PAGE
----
I remember going to a book store in town, I lived in Ithaca at the time and there were two books on trauma on sexual abuse on the shelf The Courage to Heal and When Rabbit Howl which is a fictional book and I just felt so alone and now there is a lot of information out there but I think it is really powerful when we talk about it.

Because a lot of people don’t realize that like for me there wasn’t information why trauma would cause vaginal pain like the doctors never and even though I shared that I had been abused they didn’t ever say that’s probably the link. They just were dealing with the vaginal pain and trying to make it stop rather than helping me to reconnect with my body and enjoy that part and now that I can I’m like oh my god thank god I didn’t follow the advice of surgery or numbing out down there so that I could enjoy or I could at least be present. I think that their goal was to get me to the point where I could allow sex which is not what I wanted. Sex is something that is an expression that should be beautiful.

Yeah so how did you work through yours? Through your trauma?

Ashley: It took so much therapy and it took a partner who was really willing to be patient and mindful and check in with me frequently and you know keep me from dissociating that was kind of my go to coping mechanism. My body would be present but my brain would be over here and so having a partner who was constantly encouraging me to check in and let him know what I was feeling helped me reconnect with my body.

Cathy: Yeah and I was really amazed. I was always like in my head or outside my head and when I started getting more present I was like wow sex is really amazing when you are actually in your body and when you are noticing that the sensation of touching it brings your partner more pleasure too.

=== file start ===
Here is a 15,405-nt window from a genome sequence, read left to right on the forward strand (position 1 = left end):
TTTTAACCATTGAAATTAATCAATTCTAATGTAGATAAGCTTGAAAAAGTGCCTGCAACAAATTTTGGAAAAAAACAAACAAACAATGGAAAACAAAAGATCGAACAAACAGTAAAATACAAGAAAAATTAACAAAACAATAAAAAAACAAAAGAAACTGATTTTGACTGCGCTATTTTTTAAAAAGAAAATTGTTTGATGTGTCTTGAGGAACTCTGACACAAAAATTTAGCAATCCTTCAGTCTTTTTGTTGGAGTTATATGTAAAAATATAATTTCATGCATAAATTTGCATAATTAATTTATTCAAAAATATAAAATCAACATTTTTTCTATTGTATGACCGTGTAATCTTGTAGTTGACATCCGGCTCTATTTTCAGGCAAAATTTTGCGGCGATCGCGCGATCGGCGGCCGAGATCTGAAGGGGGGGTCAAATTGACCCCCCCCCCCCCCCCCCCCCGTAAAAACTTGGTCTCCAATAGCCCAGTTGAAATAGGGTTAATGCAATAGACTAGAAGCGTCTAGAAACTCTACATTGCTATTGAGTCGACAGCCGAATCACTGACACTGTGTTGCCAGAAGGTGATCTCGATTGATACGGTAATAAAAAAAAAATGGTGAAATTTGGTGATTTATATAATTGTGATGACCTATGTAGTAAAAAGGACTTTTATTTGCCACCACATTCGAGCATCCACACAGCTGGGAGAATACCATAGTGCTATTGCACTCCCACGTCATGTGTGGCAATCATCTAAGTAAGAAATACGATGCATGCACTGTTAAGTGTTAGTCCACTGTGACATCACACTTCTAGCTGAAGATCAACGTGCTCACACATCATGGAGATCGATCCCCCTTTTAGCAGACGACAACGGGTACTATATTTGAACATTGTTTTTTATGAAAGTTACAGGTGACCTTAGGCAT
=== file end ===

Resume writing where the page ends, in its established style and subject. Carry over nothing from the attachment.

We talked about Reed in the last one and he does this exercise sometimes in classes where he is like you know try to touch your partner to please your partner like touch their arm to please them and it is kind of like you are numb like you are focused on them but there is not any chemistry there and then he is like touch your partner to please your fingers and you can’t do that unless you are present in your body but when you are pleasing your own fingers it is hot for both of you so I am really delighted that you were able to get through that.

I found a lot of help and I have done a lot of EFT emotional freedom techniques, some tantra work and there are a lot of different ways to get connected to your body but once you start getting through that it is really worth it so.

Ashley: Absolutely and talking about it so that’s the best thing.

Cathy: It gets the shame out of there and if you can talk to your partner even better.

So thank you very much Ashley.

Ashley: Thank you.


More articles on improving your sex skills:

Tried Something New and Hated It?? Your Partner Wants To Do It Again?!

Talking about STIs with Ashley Manta

By | 2016-01-20T05:50:11+00:00 June 14, 2014|Body Image, Collaborators, Shame, Touch, Trauma|